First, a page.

President Donald Trump speaks at a rally in the Mayo Civic Center in Rochester, Minn. on Oct. 4, 2018.
Mandel Ngan—AFP/Getty Images
By Tommy Orange
October 25, 2018
IDEAS
Orange is the author of the best-selling novel There There

During my book tour this summer, I was asked more questions about my life and Native people than I’d ever thought possible. Most were thoughtful, but occasionally I got questions so ignorant, they were offensive. A white woman asked me whether if she thinks she was a Native American in a past life, is it O.K. to practice our ceremonies? I told the woman no, and said Native ceremonies come from Native experience and are there for us to heal, to understand Native experience. I saw her after the reading, and it seemed she wanted to talk, but she didn’t want to talk enough to wait more than five minutes for me to finish my conversation.

Ignorant questions are frustrating to people of color because in movies as well as in literature, the white male is the default representation. This country has been ruled by white men and made to benefit white people above all else since its inception. It is deeply damaging to the psyches of oppressed communities who suffer because of this history to hear lies about what this country means and has meant. It’s not even agreed upon that this country’s origins are steeped in slave labor, genocidal bloodshed and the taking of land from a people, even though these are facts most if not all historians would agree are facts. The onus is always on us, we the oppressed, to challenge a system that wants to conserve its traditions and traditional values. We come to understand that if we want to be included in the American conversation, we have to work twice as hard while being told that we’re lazy, or that the government gives us money, and then told that we’re angry if we bring up the problem of racism in public spaces or when it doesn’t feel like the right time. So we keep putting off these conversations, or we’re having them on the Internet, where it’s too easy to be anonymous and therefore cruel and selfish. It’s like car drivers behaving dangerously on the road, simply because they’re hidden behind metal, glass and distance. In our more personal online spaces we fill our feeds exclusively with people we agree with. If there is conflict below a post or tweet it never feels like a conversation–only like road rage.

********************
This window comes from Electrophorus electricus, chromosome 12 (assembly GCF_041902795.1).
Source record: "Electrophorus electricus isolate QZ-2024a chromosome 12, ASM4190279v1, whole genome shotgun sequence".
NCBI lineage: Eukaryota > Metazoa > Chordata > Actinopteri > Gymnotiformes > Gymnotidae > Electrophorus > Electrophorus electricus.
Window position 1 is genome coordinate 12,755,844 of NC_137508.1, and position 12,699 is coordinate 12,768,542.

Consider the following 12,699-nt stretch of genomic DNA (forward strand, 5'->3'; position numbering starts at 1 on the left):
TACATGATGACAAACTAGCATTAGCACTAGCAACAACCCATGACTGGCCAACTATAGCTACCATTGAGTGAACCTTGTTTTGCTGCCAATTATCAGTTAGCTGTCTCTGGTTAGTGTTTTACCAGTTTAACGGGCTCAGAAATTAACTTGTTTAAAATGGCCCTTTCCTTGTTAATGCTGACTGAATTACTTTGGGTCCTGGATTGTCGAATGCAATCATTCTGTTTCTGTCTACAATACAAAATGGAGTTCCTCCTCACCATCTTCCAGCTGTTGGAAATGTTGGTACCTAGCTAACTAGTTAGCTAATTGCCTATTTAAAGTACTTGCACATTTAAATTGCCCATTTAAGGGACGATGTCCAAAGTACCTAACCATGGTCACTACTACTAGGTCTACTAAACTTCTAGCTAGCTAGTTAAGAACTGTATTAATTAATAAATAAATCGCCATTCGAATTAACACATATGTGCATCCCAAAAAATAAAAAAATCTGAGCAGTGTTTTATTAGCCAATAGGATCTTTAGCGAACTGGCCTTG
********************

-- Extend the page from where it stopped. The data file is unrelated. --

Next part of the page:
Both the writer and the reader bring their experience to the page

 

So if we can’t seem to find ways to talk in person, or online, when and where and how do we talk? I think a novel is a kind of conversation. Both the writer and the reader bring their experience to the page. The reader’s experiences and ideas can be reshaped, challenged, changed. I know, I’m a writer, so of course I think the answer is books, but I think reading books is a good place to start thinking about and understanding people’s stories you aren’t familiar with, outside your comfort zone and experience. A novel will ask you to walk in a character’s shoes, and this can build empathy. Without empathy we are lost. I tend to read mostly novels and have come to understand the world better through the lens of novels. When someone else’s world is different from our own, we see how we are the same. We not only become more empathetic to their experience but we see how we are equal. We also see how much upper-middle-class white male writing has been the only thing taught in schools, the only experience for so long–most of the time anyway. I think institutional change can come by teaching women, teaching writers of color. We will all be better for it. I like that novels ask us without seeming to ask us to think about other people, to understand the many-storied landscape of this country we live and die in–with or without truly knowing or understanding them.

Contact us at editors@time.com.

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